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Should Schools Teach Climate Activism?

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A group of young people protest sit in a road holding cardboard signs about fighting climate change
 (Vittorio Gravino/iStock)

This opinion column about teaching climate activism was produced by The Hechinger Report, a nonprofit, independent news organization focused on inequality and innovation in education. Sign up for Hechinger’s newsletter.

Yancy Sanes teaches a unit on the climate crisis at Fannie Lou Hamer High School in the Bronx – not climate change, but the climate crisis. He is unequivocal that he wants his high school students to be climate activists.

“I teach from a mindset and lens that I want to make sure my students are becoming activists, and it’s not enough just talking about it,” the science and math teacher said.I need to take my students outside and have them actually do the work of protesting.”

The school partners with local environmental justice organizations to advocate for a greener Bronx. Sanes recently took some students to a rally that called for shutting down the jail on Rikers Island and replacing it with a solar energy farm, wastewater treatment plant and battery storage facility.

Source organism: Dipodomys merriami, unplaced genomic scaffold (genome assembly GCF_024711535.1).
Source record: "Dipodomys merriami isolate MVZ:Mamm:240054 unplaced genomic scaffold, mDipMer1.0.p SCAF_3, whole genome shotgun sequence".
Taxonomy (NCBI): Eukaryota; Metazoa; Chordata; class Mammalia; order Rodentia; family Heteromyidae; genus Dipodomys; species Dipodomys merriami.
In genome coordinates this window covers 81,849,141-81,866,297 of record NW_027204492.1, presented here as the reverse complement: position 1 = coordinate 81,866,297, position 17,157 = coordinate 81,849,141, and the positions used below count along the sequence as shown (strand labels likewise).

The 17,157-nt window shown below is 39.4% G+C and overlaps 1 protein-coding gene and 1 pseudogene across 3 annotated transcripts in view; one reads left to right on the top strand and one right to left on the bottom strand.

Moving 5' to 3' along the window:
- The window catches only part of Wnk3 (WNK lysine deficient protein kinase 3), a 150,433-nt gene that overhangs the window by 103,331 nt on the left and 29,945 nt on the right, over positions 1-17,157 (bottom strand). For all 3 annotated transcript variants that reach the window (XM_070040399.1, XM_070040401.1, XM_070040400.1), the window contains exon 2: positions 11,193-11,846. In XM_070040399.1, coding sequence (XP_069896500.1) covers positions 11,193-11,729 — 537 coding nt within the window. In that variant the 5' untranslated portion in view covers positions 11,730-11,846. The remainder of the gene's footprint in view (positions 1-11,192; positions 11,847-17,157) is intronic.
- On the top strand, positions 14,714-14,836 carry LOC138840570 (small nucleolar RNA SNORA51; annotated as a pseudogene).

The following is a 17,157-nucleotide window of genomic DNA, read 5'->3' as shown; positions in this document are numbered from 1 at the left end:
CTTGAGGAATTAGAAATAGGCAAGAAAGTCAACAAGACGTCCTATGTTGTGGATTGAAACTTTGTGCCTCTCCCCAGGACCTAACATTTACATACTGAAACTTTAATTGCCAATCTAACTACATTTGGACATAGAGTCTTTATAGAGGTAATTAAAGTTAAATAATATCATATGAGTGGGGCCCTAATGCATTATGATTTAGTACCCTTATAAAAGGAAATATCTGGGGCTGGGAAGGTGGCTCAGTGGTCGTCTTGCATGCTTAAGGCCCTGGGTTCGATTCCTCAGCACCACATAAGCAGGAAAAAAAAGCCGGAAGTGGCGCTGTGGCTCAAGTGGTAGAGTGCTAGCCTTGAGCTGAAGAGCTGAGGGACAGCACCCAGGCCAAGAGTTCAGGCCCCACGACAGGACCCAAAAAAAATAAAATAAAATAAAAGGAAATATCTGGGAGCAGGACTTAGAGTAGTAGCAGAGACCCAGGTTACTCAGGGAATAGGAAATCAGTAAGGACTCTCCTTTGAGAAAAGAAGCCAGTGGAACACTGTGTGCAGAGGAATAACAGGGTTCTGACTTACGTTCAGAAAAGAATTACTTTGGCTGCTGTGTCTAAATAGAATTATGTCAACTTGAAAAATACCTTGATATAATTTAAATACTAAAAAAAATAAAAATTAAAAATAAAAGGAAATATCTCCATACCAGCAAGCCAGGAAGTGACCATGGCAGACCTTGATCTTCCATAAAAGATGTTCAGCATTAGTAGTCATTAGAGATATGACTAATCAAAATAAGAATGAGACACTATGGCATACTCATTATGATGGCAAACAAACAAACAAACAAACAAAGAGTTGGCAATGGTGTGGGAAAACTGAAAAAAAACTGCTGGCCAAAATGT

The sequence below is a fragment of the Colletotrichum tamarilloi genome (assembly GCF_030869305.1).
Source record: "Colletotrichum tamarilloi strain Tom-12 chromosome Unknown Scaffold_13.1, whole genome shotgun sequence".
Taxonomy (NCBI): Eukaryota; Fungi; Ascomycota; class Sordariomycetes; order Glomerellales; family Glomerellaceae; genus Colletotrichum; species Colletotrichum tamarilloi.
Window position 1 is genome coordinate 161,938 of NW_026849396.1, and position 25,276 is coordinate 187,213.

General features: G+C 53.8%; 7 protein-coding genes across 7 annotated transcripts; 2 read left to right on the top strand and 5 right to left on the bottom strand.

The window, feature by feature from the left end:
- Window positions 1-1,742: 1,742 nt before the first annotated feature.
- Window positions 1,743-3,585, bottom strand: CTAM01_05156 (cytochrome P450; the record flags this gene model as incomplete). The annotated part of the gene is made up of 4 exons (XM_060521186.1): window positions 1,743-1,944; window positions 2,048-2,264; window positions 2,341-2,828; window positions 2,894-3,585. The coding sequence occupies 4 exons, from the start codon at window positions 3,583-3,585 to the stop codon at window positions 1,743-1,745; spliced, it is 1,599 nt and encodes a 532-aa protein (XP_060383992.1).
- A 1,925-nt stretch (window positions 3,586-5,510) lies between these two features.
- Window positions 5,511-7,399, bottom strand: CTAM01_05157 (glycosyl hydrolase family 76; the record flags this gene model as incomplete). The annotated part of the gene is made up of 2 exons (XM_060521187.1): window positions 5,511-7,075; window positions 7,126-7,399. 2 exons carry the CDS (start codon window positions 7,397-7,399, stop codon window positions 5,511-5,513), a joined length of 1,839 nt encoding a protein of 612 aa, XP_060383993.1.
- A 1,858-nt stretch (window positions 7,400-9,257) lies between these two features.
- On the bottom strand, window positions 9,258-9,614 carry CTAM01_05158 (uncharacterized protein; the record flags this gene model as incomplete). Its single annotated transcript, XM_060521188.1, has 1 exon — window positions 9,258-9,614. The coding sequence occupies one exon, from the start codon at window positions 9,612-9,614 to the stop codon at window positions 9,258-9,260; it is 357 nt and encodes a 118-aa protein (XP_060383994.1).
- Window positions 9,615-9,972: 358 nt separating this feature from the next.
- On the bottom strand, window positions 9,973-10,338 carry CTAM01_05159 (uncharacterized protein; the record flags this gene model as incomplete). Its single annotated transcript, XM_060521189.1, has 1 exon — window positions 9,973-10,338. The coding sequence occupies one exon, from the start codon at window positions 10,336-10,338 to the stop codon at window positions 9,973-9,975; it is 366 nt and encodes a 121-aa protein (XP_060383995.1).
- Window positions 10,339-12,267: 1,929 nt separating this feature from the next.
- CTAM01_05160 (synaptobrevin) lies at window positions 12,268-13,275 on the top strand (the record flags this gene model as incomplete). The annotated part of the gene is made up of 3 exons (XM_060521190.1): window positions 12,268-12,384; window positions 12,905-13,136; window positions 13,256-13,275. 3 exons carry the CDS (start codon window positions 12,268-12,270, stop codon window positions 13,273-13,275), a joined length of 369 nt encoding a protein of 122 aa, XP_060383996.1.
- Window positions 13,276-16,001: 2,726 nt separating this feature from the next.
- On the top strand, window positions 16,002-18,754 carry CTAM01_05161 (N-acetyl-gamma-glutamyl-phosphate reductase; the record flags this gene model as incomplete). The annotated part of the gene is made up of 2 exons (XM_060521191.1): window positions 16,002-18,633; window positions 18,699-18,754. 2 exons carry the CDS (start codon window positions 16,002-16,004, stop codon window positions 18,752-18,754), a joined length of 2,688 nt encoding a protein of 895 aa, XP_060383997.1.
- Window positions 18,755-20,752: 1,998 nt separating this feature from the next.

Sanes gets a lot of support for this approach from his administration. Social justice is a core value of Fannie Lou Hamer Freedom High School, and the school also belongs to a special assessment consortium, giving it more freedom in what is taught than a typical New York City public high school.


For Sanes, who grew up in the neighborhood and graduated from Fannie Lou Hamer himself, getting his students involved in activism is a key way to give them agency and protect their mental health as they learn what’s happening to the planet. “This is a topic that is very depressing. I don’t want to just end this unit with ‘things are really bad,’ but ‘what can we do, how are we fighting back’.” Indeed, climate anxiety is widespread among young people, and collective action has been identified as one way to ameliorate it. 

Yancy Sanes (front left, with green sign) brings his students to rallies to advocate for a greener Bronx.

Sanes is at the far end of the teaching spectrum when it comes to promoting climate activism, not to mention discussing controversial issues of any kind in his classroom. Conservative activists have already begun branding even basic instruction about climate change as “left-wing indoctrination.” The think tank Rand recently reported in its 2023 State of the American Teacher survey that two-thirds of teachers nationally said they were limiting discussions about political and social issues in class. The authors of the report observed that there seemed to be a spillover effect from states that have passed new laws restricting topics like race and gender, to states where no such laws are on the books.